Oct 6, 2008

Politics and Radical Inclusion

I've been trying to gather my thoughts on all these issues into one coherent post with logical flow, but I've given up. Here are my thoughts; I just want to get them posted.

A friend of my sister's said, "Wow, Maria's blog is getting pretty political." If only she saw some of the other blogs out there...! But in all fairness, this post and this post I did on Palin weren't exactly moderate in nature. (Although this post about Obama and McCain had a much more conciliatory tone.) This is the first election cycle here I've been more than a casual observer and participant. (Ok, I'm still a casual participant, but I'm observing much more intentionally.) And I'm trying to figure out how to hold opinions thoughtfully and strongly while holding more tightly to the people whom I love and respect, and to the character of Christ which we try to cultivate in our community.
At our fellowship time last Sunday, our friend Will led us in a discussion of politics. What do we think of politics? How does the process make us feel? How does our participation in the body of Christ affect (and effect) our political involvement? One text we discussed was Matthew 18, and how Jesus' instruction to treat those who sin against us "as Gentiles and tax collectors" is actually a call for radical inclusion (since Jesus tended to hang out with Gentiles and tax collectors). I wondered how such radical inclusion would shape the manner and content of our increasingly polarized political discourse. Can we have close friends and family who vote differently? How do we relate to someone who believes passionately about something with which we disagree? What hope is there for us to journey together towards our common goals?

A good friend of mine, who's a lifelong and rabid (er, devoted) fan of the University of Georgia, said something which struck me as quite insightful. "So many people," he commented, "seem to be Democrats or Republicans the same way that I'm a Dawgs fan." It's a great analogy, startling in its clarity and evocation of an almost blind devotion to a certain allegiance. While this is entirely appropriate in the realm of sports (Go Cowboys [despite Terrell Owens]!!), it's hardly conducive to thoughtful political conversation. How do we, as participants in the kingdom of God, reduce the stridency of our discourse and genuinely seek that radical inclusion that we find in Scripture?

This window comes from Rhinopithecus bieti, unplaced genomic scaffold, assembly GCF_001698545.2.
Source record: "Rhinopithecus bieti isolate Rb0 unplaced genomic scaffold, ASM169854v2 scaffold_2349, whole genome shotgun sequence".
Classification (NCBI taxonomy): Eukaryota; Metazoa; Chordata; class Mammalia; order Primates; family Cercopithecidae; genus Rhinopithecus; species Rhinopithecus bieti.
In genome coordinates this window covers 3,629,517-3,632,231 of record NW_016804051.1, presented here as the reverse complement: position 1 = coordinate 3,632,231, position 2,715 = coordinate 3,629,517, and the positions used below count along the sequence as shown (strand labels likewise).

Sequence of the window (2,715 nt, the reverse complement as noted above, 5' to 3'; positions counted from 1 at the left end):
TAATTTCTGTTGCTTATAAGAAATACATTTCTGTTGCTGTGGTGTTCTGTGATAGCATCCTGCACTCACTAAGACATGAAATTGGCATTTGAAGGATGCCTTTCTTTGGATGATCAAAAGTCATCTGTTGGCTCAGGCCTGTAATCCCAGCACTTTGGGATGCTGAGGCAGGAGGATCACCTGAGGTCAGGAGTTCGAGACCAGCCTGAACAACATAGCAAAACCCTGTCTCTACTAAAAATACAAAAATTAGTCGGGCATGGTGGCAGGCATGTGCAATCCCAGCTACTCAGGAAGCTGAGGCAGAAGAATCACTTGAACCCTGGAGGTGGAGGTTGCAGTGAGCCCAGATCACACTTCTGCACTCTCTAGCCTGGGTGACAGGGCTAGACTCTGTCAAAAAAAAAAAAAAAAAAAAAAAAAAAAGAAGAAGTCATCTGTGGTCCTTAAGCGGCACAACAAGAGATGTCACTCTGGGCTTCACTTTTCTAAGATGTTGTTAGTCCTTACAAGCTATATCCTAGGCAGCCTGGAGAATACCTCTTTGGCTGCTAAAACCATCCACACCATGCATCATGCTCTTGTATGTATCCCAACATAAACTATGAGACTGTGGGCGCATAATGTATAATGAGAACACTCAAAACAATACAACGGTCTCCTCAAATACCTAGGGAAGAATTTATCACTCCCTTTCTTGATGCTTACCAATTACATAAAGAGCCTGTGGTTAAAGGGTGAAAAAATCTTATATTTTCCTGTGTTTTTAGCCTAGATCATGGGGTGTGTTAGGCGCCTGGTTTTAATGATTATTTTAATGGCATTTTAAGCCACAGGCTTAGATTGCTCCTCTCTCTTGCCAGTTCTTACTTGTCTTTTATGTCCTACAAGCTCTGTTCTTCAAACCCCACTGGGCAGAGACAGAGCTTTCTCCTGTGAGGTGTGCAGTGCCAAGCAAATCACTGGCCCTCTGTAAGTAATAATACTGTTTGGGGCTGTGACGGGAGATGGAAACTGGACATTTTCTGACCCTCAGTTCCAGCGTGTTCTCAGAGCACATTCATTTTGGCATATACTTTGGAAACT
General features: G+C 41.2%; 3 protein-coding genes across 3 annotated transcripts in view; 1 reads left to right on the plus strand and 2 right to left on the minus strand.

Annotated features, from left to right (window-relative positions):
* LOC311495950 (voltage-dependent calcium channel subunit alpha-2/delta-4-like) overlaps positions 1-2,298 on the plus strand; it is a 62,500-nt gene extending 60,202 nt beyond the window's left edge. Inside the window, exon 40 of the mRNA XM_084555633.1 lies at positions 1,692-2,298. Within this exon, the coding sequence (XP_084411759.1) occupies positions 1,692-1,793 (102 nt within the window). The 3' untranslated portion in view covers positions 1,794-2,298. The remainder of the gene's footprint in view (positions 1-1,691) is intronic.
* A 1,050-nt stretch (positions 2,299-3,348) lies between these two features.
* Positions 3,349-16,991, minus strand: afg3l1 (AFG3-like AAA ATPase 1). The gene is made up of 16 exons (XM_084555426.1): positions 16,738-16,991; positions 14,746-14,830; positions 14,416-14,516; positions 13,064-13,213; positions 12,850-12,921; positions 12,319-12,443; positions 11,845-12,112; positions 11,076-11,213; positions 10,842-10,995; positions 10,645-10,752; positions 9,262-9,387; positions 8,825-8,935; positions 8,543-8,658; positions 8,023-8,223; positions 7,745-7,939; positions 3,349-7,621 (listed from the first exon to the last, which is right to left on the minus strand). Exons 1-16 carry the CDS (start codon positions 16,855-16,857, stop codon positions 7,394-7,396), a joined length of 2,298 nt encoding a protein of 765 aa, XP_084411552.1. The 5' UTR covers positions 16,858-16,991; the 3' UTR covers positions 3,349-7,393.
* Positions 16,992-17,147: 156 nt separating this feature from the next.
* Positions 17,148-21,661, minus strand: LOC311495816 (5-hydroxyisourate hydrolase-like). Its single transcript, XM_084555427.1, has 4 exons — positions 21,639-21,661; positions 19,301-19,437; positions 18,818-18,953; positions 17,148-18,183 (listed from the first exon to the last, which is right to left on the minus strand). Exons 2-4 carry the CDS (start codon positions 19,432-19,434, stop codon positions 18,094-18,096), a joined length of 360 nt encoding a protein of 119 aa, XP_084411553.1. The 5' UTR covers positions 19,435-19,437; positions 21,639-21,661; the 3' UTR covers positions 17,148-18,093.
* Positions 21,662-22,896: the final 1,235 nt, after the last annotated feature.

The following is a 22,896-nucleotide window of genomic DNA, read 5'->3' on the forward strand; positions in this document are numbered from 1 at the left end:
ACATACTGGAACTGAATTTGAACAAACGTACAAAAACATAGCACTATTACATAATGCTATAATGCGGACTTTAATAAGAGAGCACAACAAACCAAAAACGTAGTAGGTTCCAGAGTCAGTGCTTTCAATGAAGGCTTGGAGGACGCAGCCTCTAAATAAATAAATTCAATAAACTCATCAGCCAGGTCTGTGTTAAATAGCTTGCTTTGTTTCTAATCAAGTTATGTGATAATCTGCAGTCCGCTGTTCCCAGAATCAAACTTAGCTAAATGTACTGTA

I'm not sure. I don't have a tidy theological answer. What I do have are 2 close, close friends and several family members who will certainly make a different choice on Nov. 4th than I will make. And I'm committed to them, just as committed as to the folks with whom I largely agree. I don't hate them, they don't hate me. We love and respect each other. How do we find the courage to sit down with someone and say, "Tell me why I should care about this issue. Tell me why you are voting for this person. I may not agree, but I want to know. And I'm really listening." And how do we have the grace to answer this question, not with arrogance and hubris, but with a passion tempered by humility?
What do we do? I want to hear what you think.


Brandy said...

I love this...and totally agree with your friend. I CANNOT even watch the debates because I know people are watching them like they are watching a football game. They just want their "team" to win. It seems so wrong. Whatever happened to listening to the messages and being thoughtful about it all? That is long gone...sad.

Janet said...

I think we have to learn all we can about both candidates, so that when the "party-line" people start talking, we know whether or not they're correctly informed. Sadly, I don't think that they're always willing to listen to rational discourse. I have my Obama sticker on my Jeep and I'm just thankful no one has bashed in my windows yet. When November 4 comes I can't vote a straight Democratic ticket because of the fact that the state Democratic party in its infinite wisdom has chosen as candidate for magistrate a previous office-holder who went to jail for corruption. And while we absolutely CANNOT re-elect Mitch McConnell, Bruce Lunsford is not looking much like an improvement. I hope there's a third option, or I may have to write in George Clooney.